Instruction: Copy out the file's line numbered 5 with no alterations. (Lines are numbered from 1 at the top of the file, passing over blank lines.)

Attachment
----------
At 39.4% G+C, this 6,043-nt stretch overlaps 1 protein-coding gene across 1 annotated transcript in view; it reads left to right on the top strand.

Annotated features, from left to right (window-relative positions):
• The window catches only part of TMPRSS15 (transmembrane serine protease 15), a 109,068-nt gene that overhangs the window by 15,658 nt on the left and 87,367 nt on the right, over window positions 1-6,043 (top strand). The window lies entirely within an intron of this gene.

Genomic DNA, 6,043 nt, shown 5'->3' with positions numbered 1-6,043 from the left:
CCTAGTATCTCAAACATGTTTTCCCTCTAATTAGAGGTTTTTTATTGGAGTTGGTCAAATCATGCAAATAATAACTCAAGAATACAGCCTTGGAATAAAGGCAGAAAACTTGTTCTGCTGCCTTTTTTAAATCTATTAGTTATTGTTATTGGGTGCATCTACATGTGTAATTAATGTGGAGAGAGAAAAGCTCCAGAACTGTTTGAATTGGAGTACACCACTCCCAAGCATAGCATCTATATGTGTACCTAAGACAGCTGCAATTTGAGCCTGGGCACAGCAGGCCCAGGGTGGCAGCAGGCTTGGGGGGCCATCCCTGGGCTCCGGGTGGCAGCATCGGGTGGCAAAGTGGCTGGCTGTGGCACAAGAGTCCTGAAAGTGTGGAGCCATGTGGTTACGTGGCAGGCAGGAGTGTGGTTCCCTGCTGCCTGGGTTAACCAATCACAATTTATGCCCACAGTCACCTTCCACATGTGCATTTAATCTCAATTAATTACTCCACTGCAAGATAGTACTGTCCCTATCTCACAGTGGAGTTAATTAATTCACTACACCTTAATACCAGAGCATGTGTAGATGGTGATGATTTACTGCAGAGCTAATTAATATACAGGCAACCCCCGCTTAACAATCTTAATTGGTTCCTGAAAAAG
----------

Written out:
CCTAGTATCTCAAACATGTTTTCCCTCTAATTAGAGGTTTTTTATTGGAGTTGGTCAAATCATGCAAATAATAACTCAAGAATACAGCCTTGGAATAAAGGCAGAAAACTTGTTCTGCTGCCTTTTTTAAATCTATTAGTTATTGTTATTGGGTGCATCTACATGTGTAATTAATGTGGAGAGAGAAAAGCTCCAGAACTGTTTGAATTGGAGTACACCACTCCCAAGCATAGCATCTATATGTGTACCTAAGACAGCTGCAATTTGAGCCTGGGCACAGCAGGCCCAGGGTGGCAGCAGGCTTGGGGGGCCATCCCTGGGCTCCGGGTGGCAGCATCGGGTGGCAAAGTGGCTGGCTGTGGCACAAGAGTCCTGAAAGTGTGGAGCCATGTGGTTACGTGGCAGGCAGGAGTGTGGTTCCCTGCTGCCTGGGTTAACCAATCACAATTTATGCCCACAGTCACCTTCCACATGTGCATTTAATCTCAATTAATTACTCCACTGCAAGATAGTACTGTCCCTATCTCACAGTGGAGTTAATTAATTCACTACACCTTAATACCAGAGCATGTGTAGATGGTGATGATTTACTGCAGAGCTAATTAATATACAGGCAACCCCCGCTTAACAATCTTAATTGGTTCCTGAAAAAG